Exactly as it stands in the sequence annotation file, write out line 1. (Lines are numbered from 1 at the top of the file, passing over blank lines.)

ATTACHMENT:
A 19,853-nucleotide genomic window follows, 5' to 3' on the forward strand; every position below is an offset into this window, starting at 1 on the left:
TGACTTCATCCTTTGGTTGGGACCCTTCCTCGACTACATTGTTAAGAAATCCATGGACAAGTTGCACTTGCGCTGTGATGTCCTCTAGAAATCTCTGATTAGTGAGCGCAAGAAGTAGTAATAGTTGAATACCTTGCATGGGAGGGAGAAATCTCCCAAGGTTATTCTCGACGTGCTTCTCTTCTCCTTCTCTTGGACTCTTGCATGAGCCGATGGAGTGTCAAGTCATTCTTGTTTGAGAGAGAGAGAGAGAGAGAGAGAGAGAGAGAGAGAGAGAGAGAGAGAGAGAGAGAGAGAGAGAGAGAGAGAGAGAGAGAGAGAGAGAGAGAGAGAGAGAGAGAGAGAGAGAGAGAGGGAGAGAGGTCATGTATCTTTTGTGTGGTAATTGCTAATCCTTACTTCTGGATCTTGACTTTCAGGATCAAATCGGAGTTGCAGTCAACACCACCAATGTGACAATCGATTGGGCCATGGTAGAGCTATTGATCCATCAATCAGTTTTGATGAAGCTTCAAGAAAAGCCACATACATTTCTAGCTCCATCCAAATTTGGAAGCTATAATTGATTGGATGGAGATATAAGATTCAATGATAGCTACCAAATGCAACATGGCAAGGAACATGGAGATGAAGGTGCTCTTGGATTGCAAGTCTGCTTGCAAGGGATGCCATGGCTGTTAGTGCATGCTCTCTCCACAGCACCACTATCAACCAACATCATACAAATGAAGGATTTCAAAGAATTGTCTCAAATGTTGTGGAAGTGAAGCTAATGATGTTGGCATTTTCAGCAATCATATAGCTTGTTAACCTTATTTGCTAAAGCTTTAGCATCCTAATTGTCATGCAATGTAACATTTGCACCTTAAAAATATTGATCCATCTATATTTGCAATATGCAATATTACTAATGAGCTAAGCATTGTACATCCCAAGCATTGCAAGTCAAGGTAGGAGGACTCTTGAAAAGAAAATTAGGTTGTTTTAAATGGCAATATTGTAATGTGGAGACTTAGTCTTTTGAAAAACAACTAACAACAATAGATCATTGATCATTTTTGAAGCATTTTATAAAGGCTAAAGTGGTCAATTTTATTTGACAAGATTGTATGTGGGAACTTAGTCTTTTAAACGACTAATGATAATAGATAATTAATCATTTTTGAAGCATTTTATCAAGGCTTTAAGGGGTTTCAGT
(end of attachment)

A 19,853-nucleotide genomic window follows, 5' to 3' on the forward strand; every position below is an offset into this window, starting at 1 on the left: